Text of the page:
Issa calls for 'relook' at climate science

House Oversight and Government Reform ranking member Darrell Issa (R-Calif.) is promising to give a “careful relook” at climate change science in the wake of last year’s “Climategate” scandal if Republicans take over the House.

“That doesn’t mean that global warming isn’t happening,” Issa told The Hill on Wednesday. “It means that we have to make sure that when we recalibrate what’s happening, why it’s happening, how much it’s happening, we need to ensure that we get a careful relook at the figures so that we’re accurate.
“It could be happening faster or slower,” he added, “but it’s very clear that those people played fast and loose with both the truth and our money.”
Issa is referring to e-mails from climate scientists at Britain’s University of East Anglia that appeared to include discussing ways to massage data and squelch views of researchers to strengthen the case for global warming.
Climate skeptics pounced, arguing it is a prime example of how the science behind global warming is manipulated.

Multiple outside reviews have cleared the researchers of claims they tried to manipulate data.

Issa — who could become a key part of an effort to expand oversight and congressional critique of the Obama administration if Republicans control the House — last December said the U.N.’s decision to investigate the matter constituted a “direct rebuke” of the Obama administration, which had not opened up its inquiry.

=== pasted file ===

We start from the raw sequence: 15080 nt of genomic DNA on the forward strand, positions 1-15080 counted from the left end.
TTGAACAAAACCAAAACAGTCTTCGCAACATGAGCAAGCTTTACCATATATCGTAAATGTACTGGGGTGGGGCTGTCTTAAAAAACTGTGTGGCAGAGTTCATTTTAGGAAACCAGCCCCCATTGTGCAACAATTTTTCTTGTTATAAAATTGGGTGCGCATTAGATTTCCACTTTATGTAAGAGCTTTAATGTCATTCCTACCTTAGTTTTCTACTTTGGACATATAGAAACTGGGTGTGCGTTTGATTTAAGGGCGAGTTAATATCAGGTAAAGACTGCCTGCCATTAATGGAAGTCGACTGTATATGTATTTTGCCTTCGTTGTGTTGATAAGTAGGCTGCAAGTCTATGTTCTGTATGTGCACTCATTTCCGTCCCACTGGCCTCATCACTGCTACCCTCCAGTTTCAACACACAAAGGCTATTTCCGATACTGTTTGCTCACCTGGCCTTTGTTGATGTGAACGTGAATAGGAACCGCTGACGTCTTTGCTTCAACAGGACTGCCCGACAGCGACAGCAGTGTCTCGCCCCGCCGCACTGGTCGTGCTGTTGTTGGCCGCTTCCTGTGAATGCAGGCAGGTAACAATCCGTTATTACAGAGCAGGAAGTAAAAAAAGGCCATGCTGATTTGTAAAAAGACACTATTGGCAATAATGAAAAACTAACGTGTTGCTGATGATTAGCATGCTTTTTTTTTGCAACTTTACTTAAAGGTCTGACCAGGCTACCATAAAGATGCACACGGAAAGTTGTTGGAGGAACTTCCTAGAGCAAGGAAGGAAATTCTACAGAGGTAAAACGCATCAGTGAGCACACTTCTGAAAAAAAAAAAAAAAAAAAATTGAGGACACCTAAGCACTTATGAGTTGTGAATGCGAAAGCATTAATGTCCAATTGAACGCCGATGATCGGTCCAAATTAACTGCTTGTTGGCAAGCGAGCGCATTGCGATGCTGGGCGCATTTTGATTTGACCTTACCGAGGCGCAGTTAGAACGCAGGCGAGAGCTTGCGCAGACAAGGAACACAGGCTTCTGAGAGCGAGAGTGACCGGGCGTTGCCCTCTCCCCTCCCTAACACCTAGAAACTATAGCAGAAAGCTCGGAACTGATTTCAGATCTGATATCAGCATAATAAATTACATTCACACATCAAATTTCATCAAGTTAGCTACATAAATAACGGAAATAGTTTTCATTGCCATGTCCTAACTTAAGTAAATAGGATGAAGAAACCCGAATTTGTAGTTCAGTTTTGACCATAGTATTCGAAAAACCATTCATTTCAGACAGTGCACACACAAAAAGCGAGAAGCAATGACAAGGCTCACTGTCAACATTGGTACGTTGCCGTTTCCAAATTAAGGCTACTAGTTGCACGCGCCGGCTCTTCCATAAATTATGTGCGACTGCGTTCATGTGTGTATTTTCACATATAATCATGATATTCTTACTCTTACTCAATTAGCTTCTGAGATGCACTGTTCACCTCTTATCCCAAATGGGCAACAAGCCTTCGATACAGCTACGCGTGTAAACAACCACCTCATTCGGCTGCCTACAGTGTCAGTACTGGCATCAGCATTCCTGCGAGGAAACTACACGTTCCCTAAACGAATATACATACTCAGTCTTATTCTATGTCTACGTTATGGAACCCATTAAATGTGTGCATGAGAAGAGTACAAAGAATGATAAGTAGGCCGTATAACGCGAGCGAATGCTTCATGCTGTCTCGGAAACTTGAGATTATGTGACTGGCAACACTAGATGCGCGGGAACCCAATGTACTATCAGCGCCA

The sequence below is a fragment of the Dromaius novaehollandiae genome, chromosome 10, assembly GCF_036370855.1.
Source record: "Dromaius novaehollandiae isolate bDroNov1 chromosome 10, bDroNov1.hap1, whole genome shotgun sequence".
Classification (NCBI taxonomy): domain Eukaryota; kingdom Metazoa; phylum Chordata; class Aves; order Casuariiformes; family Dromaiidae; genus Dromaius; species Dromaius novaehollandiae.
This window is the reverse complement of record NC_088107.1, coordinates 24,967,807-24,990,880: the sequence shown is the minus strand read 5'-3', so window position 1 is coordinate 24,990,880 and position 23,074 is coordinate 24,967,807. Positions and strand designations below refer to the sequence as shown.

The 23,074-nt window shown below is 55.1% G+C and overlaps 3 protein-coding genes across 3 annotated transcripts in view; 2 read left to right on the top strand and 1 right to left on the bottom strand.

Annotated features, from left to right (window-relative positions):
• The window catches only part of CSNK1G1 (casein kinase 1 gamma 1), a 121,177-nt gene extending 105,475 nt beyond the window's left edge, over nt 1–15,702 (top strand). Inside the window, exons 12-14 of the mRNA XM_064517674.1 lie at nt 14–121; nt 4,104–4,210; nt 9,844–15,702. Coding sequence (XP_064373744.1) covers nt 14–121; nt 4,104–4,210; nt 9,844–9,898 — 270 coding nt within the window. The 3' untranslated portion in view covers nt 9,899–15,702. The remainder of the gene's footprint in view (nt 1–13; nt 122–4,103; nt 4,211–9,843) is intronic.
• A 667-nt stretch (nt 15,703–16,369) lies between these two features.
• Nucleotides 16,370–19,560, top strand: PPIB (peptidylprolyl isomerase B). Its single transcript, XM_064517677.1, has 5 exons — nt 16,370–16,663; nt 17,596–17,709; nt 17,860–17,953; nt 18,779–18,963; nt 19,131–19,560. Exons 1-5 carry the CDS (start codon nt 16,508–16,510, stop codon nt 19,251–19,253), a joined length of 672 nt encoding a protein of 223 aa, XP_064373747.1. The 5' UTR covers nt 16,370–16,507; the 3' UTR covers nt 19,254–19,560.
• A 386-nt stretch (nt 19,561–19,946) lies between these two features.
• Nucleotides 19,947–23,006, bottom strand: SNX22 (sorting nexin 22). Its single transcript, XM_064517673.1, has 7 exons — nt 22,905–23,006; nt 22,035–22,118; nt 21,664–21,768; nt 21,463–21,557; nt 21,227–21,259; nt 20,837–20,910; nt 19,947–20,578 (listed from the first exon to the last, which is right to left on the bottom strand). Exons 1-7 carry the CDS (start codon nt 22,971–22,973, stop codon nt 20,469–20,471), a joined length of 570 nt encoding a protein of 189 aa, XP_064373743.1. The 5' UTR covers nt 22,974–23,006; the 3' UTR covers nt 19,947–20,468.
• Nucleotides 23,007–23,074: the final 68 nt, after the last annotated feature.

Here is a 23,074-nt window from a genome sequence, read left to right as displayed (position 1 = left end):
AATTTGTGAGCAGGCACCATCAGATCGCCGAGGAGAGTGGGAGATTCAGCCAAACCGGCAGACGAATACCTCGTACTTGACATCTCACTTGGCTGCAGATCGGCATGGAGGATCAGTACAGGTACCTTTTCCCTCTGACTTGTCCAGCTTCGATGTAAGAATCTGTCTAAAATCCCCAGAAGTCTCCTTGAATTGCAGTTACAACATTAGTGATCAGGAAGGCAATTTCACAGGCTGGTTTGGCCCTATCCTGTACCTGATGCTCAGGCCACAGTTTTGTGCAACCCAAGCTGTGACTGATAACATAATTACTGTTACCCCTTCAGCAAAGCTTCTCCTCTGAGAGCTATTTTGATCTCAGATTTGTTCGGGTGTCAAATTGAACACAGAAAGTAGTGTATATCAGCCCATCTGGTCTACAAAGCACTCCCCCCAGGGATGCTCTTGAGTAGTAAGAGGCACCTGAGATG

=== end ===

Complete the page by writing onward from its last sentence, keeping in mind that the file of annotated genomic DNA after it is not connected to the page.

The White House largely dismissed Republican calls — including Issa’s — to open an inquiry because its top scientists contended one controversy hardly undermines decades of more reliable research on climate change.
“I believe that we are in a warming cycle,” Issa said. “I have insufficient [scientific] knowledge myself by far to really know how much we’re contributing, how much is going in from other sources, how much small changes in the ocean may or may not be helpful or hurtful. And so I very much want to have an honest scientific process, and our committee will limit itself to making sure that that occurs.
“I won’t accept anything as settled science because in the 1970s remember you had Jim Hansen talking about global cooling,” Issa said, referring to the head of the NASA Goddard Institute for Space Studies and outspoken advocate of efforts to mandate reduction in man-made greenhouse gas emissions. “So I think science should always be filled with skeptics, and I want to make sure the skeptics are heard.”